Fi­nal­ly, I’ll be head­ed down to Aus­tralia to keynote the an­nu­al Aus­Biotech gath­er­ing, which I’m re­al­ly look­ing for­ward to. And then I plan to sleep on the en­tire trip back to Ver­mont.

You may have no­ticed that our mot­to here is End­points News: The bio­phar­ma world is here. We weren’t kid­ding around.

It’s fi­nal­ly over: Bio­gen, Ei­sai scrap big Alzheimer’s PhI­I­Is af­ter a pre­dictable BACE cat­a­stro­phe rais­es safe­ty fears

Months after analysts and investors called on Biogen and Eisai to scrap their BACE drug for Alzheimer’s and move on in the wake of a string of late-stage failures and rising safety fears, the partners have called it quits. And they said they were dropping the drug — elenbecestat — after the independent monitoring board raised concerns about…safety.

We don’t know exactly what researchers found in this latest catastrophe, but the companies noted in their release that investigators had determined that the drug was flunking the risk/benefit analysis.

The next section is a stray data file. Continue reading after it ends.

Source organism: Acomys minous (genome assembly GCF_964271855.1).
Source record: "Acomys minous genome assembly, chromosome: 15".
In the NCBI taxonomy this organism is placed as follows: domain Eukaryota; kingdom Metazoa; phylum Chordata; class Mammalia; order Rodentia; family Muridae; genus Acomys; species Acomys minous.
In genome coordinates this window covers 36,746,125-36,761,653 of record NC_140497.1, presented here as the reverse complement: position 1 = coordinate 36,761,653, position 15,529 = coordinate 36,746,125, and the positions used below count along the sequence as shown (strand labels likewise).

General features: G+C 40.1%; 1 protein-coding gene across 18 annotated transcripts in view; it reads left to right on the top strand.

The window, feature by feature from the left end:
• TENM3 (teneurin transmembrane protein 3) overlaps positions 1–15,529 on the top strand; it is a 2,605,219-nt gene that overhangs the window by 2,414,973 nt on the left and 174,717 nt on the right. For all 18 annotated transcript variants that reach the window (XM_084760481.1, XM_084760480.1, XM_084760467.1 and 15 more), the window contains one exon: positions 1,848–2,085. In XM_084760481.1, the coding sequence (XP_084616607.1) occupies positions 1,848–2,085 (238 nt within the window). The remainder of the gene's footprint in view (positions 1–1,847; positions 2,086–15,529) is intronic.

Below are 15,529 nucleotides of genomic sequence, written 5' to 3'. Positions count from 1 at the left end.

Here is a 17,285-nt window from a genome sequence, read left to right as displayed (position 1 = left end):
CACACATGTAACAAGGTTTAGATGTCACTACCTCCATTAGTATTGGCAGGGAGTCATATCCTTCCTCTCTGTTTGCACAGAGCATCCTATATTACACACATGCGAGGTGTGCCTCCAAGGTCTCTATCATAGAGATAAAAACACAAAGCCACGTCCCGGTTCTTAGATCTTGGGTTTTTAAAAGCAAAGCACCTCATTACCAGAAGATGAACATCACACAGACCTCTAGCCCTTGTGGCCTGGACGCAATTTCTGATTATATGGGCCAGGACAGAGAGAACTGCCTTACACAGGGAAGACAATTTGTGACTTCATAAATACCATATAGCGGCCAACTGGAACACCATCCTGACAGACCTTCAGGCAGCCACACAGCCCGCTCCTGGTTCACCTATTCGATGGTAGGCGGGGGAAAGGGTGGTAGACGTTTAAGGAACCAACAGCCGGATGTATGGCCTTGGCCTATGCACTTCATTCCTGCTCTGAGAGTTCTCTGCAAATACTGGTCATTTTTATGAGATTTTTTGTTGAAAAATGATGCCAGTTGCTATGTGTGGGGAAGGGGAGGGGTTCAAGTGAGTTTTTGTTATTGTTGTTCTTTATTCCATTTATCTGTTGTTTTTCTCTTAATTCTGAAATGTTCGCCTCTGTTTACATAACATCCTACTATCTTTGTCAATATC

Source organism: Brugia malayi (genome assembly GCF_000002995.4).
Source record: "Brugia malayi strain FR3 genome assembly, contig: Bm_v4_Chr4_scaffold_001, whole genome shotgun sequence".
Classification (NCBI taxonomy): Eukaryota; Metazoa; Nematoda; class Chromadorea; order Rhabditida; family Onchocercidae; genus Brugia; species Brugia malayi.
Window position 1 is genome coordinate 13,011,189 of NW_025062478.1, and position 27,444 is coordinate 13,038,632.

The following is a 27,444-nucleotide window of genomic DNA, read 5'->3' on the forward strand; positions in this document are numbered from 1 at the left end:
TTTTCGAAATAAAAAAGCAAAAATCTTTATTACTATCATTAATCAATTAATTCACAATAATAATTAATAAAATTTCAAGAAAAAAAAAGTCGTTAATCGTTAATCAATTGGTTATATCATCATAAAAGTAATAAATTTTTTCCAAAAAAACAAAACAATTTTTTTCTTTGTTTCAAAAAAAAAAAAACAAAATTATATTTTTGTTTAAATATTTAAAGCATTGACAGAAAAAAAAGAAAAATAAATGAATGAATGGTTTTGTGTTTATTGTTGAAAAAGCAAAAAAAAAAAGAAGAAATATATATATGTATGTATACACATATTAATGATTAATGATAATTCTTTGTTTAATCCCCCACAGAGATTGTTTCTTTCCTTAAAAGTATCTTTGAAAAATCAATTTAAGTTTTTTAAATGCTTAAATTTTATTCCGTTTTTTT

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Deborah Dunsire. Lundbeck

Deb­o­rah Dun­sire is pay­ing $2B for a chance to leap di­rect­ly in­to a block­buster show­down with a few of the world's biggest phar­ma gi­ants

A year after taking the reins as CEO of Lundbeck, Deborah Dunsire is making a bold bid to beef up the Danish biotech’s portfolio of drugs in what will likely be a direct leap into an intense rivalry with a group of giants now carving up a growing market for new migraine drugs.

Bright and early European time the company announced that it will pay up to about $2 billion to buy Alder, a little biotech that is far along the path in developing a quarterly IV formulation for a CGRP drug aimed at cutting back the number of crippling migraines patients experience each month.